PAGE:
Editor's note: This is the first of two parts about Johnson & Johnson's technology operations. Be on the lookout for the second part next week highlighting the adoption of emerging technology.
Customer demands are among the leading reasons companies evolve. A traditional retailer suddenly has to morph into an e-commerce giant, on the forefront of new technologies and direct-to-consumer offerings.
Other companies, however, have always had to contend with vast portfolios and networks of stakeholders, each with their own unique requests. Johnson & Johnson is split into three main areas — consumer products, medical devices and pharmaceutical — it has over 200 operating companies, each with a fair amount of autonomy.
Each area is a multibillion business, led by J&J's pharmaceutical division, which realized $10.3 billion in sales during the third quarter of this year.
Across its vast sprawl, technology standardization becomes implausible.
Instead, J&J's technology organization enables standardization when it can provide a technology "faster, better, more efficiently" than individual operating companies could get on their own, said Stuart McGuigan, chief information officer at J&J, in an interview with CIO Dive.
Relinquishing control over a vast technology profile takes patience and perseverance, inspiring lines of business to become cued into their technology constraints and needs.
Having a vast, sometimes redundant portfolio, has a hidden advantage: with duplicate technology systems, J&J became the master of transformation, honing the technique to modernize systems over and over. Major undertakings became routine, allowing the company to move from disruptive overhauls to adopting advanced systems.
The incoming CIO
Having spent an unusually long time at one company for a CIO, McGuigan joined J&J in 2012 as part of the businesses leadership transformation wave spurred by CEO Alex Gorsky who was tapped to head the company that year.
Gorsky brought a focus on operations and technology to J&J, McGuigan said. He had a vision for how technology could transform innovation, product development and better serve customers.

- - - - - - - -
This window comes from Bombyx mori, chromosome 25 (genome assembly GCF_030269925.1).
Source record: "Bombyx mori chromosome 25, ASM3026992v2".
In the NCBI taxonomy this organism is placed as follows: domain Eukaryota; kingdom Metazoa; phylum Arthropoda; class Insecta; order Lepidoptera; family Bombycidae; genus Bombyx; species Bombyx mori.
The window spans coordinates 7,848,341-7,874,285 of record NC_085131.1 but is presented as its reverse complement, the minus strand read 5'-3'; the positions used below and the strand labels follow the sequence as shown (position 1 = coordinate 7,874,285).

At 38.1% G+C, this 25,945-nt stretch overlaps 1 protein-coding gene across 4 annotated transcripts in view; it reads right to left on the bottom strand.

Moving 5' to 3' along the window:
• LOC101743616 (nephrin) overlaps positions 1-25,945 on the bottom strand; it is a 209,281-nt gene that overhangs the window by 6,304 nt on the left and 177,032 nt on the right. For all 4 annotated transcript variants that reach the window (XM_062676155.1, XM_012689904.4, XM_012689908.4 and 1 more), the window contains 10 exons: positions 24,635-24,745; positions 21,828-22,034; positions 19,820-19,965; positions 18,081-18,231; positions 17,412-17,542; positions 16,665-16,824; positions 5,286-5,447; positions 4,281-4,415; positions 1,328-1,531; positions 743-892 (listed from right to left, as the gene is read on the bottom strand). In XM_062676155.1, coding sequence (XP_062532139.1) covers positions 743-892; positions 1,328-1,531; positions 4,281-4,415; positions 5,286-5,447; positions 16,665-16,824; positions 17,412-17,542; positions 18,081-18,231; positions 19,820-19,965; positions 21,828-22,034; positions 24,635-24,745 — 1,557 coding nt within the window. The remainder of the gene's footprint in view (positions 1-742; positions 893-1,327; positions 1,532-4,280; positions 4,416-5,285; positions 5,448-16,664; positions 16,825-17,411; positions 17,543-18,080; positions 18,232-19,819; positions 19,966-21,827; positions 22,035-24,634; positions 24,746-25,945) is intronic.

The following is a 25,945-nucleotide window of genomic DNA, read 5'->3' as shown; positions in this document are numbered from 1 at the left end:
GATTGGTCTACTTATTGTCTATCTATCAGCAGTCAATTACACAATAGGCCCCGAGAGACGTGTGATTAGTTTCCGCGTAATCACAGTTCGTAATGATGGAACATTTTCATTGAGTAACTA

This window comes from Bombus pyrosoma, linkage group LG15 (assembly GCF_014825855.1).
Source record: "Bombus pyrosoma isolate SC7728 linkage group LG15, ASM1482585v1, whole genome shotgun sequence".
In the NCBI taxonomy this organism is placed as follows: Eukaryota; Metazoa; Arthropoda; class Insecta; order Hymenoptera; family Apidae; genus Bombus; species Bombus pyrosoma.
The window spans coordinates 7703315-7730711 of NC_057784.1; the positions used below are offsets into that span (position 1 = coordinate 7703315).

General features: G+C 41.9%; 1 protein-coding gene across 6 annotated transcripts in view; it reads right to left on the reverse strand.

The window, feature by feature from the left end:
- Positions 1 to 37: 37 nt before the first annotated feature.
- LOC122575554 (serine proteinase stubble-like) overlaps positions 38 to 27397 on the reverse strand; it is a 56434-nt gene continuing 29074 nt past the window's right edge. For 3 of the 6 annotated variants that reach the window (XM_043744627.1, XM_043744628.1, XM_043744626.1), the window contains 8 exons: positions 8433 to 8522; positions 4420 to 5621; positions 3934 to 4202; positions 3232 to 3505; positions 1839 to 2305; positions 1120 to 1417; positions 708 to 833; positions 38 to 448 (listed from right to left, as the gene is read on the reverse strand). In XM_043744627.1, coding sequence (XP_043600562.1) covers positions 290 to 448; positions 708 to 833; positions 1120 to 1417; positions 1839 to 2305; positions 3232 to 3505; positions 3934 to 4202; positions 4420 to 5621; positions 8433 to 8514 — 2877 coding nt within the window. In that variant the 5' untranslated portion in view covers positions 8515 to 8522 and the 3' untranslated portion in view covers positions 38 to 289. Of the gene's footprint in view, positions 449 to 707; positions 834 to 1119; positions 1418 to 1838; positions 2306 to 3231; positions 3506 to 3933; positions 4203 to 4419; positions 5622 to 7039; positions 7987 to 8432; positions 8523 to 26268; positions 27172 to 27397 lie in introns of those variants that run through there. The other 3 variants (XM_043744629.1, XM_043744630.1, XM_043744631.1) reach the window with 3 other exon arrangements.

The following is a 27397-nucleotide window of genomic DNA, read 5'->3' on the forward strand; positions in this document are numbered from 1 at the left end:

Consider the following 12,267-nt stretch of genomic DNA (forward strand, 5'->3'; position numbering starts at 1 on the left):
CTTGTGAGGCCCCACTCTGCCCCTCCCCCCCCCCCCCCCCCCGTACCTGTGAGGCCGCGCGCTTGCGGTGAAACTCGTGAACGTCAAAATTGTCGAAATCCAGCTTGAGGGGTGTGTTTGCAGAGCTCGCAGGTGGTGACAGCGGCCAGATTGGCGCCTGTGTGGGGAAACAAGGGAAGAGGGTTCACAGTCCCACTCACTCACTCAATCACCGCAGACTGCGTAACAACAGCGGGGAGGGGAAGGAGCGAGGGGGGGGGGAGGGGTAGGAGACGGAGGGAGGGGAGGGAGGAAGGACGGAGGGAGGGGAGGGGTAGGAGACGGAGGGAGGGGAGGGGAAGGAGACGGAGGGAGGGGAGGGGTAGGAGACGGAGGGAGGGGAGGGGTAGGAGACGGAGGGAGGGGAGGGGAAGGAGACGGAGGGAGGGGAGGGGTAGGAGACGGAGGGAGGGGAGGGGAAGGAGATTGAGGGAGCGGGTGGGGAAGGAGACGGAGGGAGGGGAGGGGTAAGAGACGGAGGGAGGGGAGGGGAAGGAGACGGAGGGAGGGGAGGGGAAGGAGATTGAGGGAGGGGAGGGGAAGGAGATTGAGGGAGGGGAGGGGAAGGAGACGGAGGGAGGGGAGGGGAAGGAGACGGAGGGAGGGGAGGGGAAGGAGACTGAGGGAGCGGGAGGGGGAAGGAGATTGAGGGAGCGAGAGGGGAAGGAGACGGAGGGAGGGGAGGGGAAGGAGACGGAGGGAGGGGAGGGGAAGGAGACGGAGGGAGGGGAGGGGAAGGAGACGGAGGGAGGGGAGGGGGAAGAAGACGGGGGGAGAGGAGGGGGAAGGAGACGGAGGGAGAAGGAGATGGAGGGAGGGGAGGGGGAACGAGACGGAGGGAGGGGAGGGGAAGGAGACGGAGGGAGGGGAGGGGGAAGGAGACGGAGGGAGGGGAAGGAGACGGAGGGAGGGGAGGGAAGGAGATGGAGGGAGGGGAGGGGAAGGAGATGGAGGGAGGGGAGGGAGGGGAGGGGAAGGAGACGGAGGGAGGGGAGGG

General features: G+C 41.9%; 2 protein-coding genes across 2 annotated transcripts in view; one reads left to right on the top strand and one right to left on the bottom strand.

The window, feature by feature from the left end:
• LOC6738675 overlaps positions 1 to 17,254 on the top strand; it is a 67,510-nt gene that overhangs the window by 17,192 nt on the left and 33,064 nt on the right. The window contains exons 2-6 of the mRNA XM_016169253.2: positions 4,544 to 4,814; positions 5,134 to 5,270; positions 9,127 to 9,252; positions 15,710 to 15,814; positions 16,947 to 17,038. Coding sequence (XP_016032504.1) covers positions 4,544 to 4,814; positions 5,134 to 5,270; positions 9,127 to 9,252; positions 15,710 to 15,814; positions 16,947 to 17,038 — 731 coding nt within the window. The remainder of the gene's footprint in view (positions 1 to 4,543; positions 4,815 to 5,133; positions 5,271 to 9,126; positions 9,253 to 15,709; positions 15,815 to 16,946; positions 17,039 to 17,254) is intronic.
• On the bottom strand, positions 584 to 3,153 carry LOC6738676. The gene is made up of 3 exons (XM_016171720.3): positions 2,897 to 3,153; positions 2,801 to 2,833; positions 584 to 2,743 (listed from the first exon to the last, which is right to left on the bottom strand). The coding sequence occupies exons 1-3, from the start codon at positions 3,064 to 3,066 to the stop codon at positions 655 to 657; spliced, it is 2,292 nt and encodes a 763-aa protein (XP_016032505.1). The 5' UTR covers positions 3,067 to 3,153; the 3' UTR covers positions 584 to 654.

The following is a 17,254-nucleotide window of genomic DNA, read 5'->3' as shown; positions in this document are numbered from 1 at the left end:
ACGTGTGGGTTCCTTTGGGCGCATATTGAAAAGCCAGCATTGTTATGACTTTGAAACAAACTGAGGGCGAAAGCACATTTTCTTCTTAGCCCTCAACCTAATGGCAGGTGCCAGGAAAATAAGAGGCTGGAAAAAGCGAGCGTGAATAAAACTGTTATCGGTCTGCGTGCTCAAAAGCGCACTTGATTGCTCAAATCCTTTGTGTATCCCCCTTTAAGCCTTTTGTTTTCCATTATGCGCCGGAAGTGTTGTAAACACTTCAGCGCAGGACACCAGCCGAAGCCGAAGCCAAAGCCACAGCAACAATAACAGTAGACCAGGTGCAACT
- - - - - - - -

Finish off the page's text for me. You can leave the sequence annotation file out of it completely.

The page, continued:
The top-down investment paved the way for J&J to prioritize technology transformation, placing it ahead of the adoption curve for then emerging technologies like hybrid cloud.
McGuigan's initial focus was bringing modern infrastructure and capabilities. J&J just completed a five-year program to move all computing to hybrid cloud. Fitting in with the decentralized model, close to 90% of computing workloads are in hybrid cloud, according to McGuigan.
J&J was ahead of the curve in terms of cloud adoption. In 2012, an aura of mystery still surrounded the technology, with business leaders fearful of relinquishing data and apprehensive over its security controls.
Cloud technologies may have been around for over a decade, but large-scale and investment only upticked in recent years.
Even in 2015, using cloud on a large-scale was outside the norm, said Mark Davison, global partner, robotic process automation and cognitive, at Information Services Group, in an interview with CIO Dive.
Companies were initially hesitant, but now they wouldn't argue over the merits of the tech. Customers are pulling companies to become more digital and honing the underlying infrastructure is a crucial step.
In 2012, when McGuigan proposed the infrastructure transformation to Gorsky and the board of directors, "it was a much bolder thing to say," he said. But "we had an opportunity to either revitalize our infrastructure and technical capabilities as they were, or to leapfrog."
J&J had a few business aspects that edged the company in favor of transformation, according to McGuigan. Because it has a portfolio of 200 operating companies, its basic technology platforms were on a smaller scale than a company that had aggregated on a few platforms.